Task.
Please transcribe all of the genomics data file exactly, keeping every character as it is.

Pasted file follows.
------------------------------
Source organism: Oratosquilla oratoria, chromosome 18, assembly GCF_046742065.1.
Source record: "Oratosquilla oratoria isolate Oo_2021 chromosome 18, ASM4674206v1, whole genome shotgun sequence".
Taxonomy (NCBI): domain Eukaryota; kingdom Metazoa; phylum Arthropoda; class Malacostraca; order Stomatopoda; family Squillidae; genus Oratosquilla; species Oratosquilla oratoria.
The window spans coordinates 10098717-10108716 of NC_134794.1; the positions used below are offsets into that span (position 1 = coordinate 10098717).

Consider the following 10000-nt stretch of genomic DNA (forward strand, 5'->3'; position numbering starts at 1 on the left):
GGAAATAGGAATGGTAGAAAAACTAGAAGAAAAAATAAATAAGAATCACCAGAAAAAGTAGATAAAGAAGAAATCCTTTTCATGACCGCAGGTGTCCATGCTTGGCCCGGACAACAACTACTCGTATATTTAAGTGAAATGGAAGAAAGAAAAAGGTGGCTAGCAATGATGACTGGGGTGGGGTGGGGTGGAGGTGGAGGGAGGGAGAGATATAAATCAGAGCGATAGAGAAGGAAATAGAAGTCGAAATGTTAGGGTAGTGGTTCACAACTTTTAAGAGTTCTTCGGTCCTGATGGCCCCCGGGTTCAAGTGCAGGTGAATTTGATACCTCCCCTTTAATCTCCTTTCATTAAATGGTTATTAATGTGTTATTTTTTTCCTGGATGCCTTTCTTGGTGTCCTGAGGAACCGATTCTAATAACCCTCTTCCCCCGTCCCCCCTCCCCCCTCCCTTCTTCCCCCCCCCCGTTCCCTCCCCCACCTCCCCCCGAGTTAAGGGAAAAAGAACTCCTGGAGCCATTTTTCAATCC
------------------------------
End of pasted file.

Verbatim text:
Source organism: Oratosquilla oratoria, chromosome 18, assembly GCF_046742065.1.
Source record: "Oratosquilla oratoria isolate Oo_2021 chromosome 18, ASM4674206v1, whole genome shotgun sequence".
Taxonomy (NCBI): domain Eukaryota; kingdom Metazoa; phylum Arthropoda; class Malacostraca; order Stomatopoda; family Squillidae; genus Oratosquilla; species Oratosquilla oratoria.
The window spans coordinates 10098717-10108716 of NC_134794.1; the positions used below are offsets into that span (position 1 = coordinate 10098717).

Consider the following 10000-nt stretch of genomic DNA (forward strand, 5'->3'; position numbering starts at 1 on the left):
GGAAATAGGAATGGTAGAAAAACTAGAAGAAAAAATAAATAAGAATCACCAGAAAAAGTAGATAAAGAAGAAATCCTTTTCATGACCGCAGGTGTCCATGCTTGGCCCGGACAACAACTACTCGTATATTTAAGTGAAATGGAAGAAAGAAAAAGGTGGCTAGCAATGATGACTGGGGTGGGGTGGGGTGGAGGTGGAGGGAGGGAGAGATATAAATCAGAGCGATAGAGAAGGAAATAGAAGTCGAAATGTTAGGGTAGTGGTTCACAACTTTTAAGAGTTCTTCGGTCCTGATGGCCCCCGGGTTCAAGTGCAGGTGAATTTGATACCTCCCCTTTAATCTCCTTTCATTAAATGGTTATTAATGTGTTATTTTTTTCCTGGATGCCTTTCTTGGTGTCCTGAGGAACCGATTCTAATAACCCTCTTCCCCCGTCCCCCCTCCCCCCTCCCTTCTTCCCCCCCCCCGTTCCCTCCCCCACCTCCCCCCGAGTTAAGGGAAAAAGAACTCCTGGAGCCATTTTTCAATCC